• the length of the wire must be sufficient to connect the device to the socket, but at least 1. 5-2 m;
  • the presence of sockets on the stand itself for connecting garlands is an additional bonus and a plus for convenience. In this case, you can connect a New Year's garland, turn on a rotating stand and not worry that the wire will wrap around the Christmas tree, get tangled, and the tree itself or the entire structure will tip over.

Before buying, it is better to turn on the stand and listen, how noisy it is . If the output sound is too loud, then it will be impossible to endure the operation of such a device for a long time.

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Popular models

Today, rotating Christmas tree stands are mainly available from Chinese manufacturers, but there are also domestic devices. Some of the most popular are the following models.

Rotating base from Studia 12

  • diameter 40, 50, 60 cm;
  • height 9 cm;
  • current collector, which allows the use of garlands with a power of up to 600 W;
  • rotation speed 0. 75 rpm;
  • motor power 4W;
  • maximum load - 30 kg;
  • price from $100.

Studia 12 is located in the city of Yoshkar-Ola and independently produces rotating stands, podiums and bases that can be used for various purposes, incl. and for the installation of Christmas trees. The range of the manufacturer is quite wide, so everyone can choose what he likes.

This stand is made of metal and plastic and has all quality and fire safety certificates. A Christmas tree on such a stand can be decorated with a garland without fear that it will get confused.

Rotating stand from Studia 12

  • diameter 60, 70, 80 cm;
  • height 13 cm;
  • current collector, which allows the use of garlands with a power of up to 600 W;
  • weight 10-14 kg;
  • rotation speed 0.75 rpm;
  • motor power 4 W;
  • maximum load - 100 kg;
  • price from $150.

This device is suitable for large apartments or even shops where a rotating Christmas tree is a great way to attract the attention of customers. This stand is designed for a rather heavy and tall tree, and its additional bonus is the presence of a backlight that will make the decorations on the Christmas trees sparkle with different lights, thereby creating a truly festive atmosphere.

Rotating podium from Studia 12

  • diameter 60, 70, 80 cm;
  • height 15 cm;
  • current collector, which allows the use of garlands with a power of up to 600 W;
  • weight 18-24 kg;
  • rotation speed 0.75 rpm;
  • motor power 4 W;
  • maximum load - 100 kg;
  • price from $200.

This device is so impressive in size and excellent stability that it is simply impossible to call it a stand. This is a real podium, which can be useful for decorating shop windows or trading floors. Moreover, this model is also equipped with a backlight, and its frame is as attractive as possible.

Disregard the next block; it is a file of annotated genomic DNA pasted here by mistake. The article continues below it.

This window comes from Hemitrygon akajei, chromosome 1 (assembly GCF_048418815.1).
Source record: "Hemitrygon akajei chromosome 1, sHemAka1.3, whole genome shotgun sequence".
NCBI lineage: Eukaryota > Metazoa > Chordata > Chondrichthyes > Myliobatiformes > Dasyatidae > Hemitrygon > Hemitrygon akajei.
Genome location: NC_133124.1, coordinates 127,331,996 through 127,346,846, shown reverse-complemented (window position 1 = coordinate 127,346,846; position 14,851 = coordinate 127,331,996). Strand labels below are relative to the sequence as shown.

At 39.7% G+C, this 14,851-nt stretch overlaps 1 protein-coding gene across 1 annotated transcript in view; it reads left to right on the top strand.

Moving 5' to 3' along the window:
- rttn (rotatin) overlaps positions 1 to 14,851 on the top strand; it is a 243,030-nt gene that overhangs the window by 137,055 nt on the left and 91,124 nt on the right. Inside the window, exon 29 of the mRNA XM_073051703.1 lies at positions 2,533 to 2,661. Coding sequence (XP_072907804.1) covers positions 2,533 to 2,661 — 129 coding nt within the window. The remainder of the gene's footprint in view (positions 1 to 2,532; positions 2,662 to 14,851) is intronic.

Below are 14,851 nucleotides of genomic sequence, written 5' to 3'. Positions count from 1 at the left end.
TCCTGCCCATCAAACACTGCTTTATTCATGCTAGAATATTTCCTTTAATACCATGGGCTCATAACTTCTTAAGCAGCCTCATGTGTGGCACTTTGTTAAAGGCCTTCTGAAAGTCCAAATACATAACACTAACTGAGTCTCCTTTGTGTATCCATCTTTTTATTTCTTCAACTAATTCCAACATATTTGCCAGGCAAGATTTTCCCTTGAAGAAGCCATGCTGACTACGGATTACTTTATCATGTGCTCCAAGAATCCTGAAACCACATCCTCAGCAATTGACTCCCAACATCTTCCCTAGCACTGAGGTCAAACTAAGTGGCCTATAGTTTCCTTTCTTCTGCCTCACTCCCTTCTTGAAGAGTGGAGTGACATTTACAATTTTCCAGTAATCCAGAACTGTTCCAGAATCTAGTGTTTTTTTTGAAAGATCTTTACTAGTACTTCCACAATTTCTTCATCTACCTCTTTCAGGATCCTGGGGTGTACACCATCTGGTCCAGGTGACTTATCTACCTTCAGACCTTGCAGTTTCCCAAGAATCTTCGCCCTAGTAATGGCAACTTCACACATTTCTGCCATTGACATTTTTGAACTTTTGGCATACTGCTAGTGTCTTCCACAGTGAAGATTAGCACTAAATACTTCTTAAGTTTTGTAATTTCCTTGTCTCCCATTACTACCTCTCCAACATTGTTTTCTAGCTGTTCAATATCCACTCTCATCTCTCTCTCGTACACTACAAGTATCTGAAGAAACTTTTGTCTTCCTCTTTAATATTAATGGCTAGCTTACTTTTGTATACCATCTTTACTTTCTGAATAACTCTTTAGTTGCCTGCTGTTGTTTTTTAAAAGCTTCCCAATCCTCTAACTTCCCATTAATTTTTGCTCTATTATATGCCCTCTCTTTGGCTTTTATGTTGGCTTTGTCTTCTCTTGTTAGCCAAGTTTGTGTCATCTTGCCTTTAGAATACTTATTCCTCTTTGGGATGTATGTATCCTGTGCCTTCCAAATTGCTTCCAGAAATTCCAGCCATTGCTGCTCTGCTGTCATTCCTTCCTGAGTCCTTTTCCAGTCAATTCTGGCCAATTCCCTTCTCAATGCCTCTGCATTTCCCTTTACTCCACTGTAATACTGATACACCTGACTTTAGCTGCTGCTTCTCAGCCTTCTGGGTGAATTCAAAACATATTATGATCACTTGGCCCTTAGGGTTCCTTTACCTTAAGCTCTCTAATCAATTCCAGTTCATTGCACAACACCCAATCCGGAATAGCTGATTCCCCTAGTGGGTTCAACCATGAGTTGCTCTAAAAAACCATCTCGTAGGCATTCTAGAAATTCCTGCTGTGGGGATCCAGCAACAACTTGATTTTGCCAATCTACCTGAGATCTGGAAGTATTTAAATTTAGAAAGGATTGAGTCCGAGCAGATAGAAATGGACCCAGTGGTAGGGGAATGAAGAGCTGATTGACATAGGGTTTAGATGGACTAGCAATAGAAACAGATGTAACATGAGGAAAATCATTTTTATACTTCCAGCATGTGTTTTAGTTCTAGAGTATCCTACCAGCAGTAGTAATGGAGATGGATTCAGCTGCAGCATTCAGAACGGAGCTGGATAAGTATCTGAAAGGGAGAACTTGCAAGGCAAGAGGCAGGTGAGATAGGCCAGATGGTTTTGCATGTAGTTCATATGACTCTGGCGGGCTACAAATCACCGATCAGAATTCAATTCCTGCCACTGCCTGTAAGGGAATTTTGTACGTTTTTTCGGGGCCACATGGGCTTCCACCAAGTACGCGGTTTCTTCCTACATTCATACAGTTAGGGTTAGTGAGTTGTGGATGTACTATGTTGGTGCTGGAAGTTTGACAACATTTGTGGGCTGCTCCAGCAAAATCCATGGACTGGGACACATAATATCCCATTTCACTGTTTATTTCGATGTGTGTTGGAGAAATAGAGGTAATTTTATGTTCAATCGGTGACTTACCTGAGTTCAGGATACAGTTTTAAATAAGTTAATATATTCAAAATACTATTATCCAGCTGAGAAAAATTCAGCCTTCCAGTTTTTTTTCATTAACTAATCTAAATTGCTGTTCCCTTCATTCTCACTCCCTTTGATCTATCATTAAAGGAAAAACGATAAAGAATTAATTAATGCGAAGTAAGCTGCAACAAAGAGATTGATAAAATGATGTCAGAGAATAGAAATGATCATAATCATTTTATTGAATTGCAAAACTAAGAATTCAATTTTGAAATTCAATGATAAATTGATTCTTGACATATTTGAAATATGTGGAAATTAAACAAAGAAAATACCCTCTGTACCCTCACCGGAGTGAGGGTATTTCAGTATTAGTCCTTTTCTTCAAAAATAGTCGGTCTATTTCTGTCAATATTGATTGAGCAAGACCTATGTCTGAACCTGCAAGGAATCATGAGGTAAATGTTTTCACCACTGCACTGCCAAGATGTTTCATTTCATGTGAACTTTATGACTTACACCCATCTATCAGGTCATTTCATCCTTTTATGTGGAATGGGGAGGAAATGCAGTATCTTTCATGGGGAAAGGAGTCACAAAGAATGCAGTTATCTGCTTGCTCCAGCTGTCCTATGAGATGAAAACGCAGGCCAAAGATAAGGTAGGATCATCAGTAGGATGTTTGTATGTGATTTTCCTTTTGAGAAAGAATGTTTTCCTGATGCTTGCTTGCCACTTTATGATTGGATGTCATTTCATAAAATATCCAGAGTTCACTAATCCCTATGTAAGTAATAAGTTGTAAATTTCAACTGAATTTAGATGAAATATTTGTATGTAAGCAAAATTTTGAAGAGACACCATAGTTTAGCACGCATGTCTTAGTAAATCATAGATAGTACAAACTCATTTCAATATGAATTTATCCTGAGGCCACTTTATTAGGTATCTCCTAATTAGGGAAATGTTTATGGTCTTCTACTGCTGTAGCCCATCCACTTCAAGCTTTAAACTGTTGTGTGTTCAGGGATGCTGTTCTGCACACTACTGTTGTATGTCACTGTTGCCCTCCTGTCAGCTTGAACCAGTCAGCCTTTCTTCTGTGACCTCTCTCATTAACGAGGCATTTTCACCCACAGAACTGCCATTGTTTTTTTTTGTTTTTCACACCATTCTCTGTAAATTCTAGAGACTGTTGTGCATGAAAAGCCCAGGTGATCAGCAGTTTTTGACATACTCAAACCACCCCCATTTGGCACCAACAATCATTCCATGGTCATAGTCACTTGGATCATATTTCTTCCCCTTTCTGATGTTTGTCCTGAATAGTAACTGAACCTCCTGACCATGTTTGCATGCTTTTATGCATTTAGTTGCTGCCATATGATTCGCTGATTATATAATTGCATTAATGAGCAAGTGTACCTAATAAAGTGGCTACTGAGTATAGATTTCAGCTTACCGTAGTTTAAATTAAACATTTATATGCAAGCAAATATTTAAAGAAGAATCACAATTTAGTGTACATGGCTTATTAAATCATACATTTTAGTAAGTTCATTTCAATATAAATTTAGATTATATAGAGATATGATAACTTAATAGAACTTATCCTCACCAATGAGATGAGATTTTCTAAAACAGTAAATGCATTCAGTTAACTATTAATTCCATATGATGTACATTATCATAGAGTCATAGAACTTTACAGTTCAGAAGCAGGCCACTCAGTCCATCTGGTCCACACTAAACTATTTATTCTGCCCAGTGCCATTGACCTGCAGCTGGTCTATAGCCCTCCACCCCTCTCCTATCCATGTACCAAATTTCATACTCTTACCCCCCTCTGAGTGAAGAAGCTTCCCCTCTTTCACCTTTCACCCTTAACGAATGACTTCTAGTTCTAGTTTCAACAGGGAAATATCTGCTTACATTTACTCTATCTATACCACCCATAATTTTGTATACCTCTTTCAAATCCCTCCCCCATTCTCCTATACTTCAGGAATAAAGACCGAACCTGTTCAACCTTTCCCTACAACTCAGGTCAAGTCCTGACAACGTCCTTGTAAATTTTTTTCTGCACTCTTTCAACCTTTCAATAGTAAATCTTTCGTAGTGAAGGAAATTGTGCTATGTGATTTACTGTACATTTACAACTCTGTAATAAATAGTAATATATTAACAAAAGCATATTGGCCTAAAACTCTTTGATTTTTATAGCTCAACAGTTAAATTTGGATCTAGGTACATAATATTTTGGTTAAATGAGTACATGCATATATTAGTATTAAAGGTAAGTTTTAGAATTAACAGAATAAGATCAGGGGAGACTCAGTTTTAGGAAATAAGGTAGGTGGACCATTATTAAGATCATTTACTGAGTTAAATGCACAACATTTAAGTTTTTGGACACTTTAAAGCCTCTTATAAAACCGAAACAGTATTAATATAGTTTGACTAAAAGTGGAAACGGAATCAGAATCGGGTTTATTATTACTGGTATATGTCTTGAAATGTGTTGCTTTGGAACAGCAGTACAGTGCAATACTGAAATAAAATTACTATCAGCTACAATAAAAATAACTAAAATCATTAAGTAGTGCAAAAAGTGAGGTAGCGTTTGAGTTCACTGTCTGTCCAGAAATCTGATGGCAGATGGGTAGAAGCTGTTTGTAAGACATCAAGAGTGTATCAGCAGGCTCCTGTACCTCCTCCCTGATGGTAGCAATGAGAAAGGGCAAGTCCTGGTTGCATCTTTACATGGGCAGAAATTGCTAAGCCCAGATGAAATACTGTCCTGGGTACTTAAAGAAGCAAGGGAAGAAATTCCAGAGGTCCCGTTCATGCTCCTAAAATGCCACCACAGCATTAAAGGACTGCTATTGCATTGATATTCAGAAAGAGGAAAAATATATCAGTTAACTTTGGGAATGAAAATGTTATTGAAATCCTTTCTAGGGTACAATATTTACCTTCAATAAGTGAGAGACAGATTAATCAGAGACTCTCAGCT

Mister Christmas stand

  • current collector;
  • weight 18-24 kg;
  • 300 degree rotation;
  • maximum load - 20 kg;
  • price from $20.

A device made in China, which is in the form of a conventional Christmas tree stand with four legs. But when connected to the network, the stand, together with the tree fixed in it, begins to rotate. Please note that here the tree does not rotate around its axis, but first rotates 300 degrees in one direction, and then in the other. As a result, you see the Christmas tree from all sides, and the garland does not wrap around it. The stand is designed for Christmas trees with a height of no more than 2.4 m.

Stand-podium "Dance"

  • diameter 45 cm;
  • height 8 cm;
  • current collector, which allows the use of garlands with a power of up to 500 W;
  • weight 6 kg;
  • rotation speed 4-4.5 rpm;
  • motor power 6 W;
  • maximum load - 50 kg;
  • price from $80.

An excellent device, the advantages of which include lightness and appearance. The design of this stand is such that it does not distract the eye from the Christmas tree, allowing you to admire the New Year's beauty. The power and stability of the device is enough to place almost any Christmas tree on it.

Be very careful when using the stand at home. When installing a Christmas tree, it is necessary to ensure maximum stability for it so that it does not fall, decorations are not damaged, and one of the household members is not injured. It is better not to leave a working stand unattended for a long time. When buying, check all safety certificates so that the desire to admire the New Year tree from all sides does not turn into terrible consequences.

Polygroup 8542007745 Rotating tree stand. User manual

Polygroup 8542007745 Rotating Tree Stand Instruction Manual


ROTATING TREE STAND Congratulations on your purchase of a new Poly® rotating tree stand! Carefully follow the instructions below to quickly and easily install your new stand.

  1. Before assembling your Christmas tree with turntable, choose a suitable location near a power outlet.
  2. Carefully inspect the product before use or reuse. Throw away any products with cut, damaged, or frayed wire or cord insulation, cracked holders or housings, loose connections, or exposed copper wire.
  3. Insert the four legs of the stand up into the slots in the base of the stand until they stop. ( Fig. A )
  4. Place the assembled turntable on a level surface.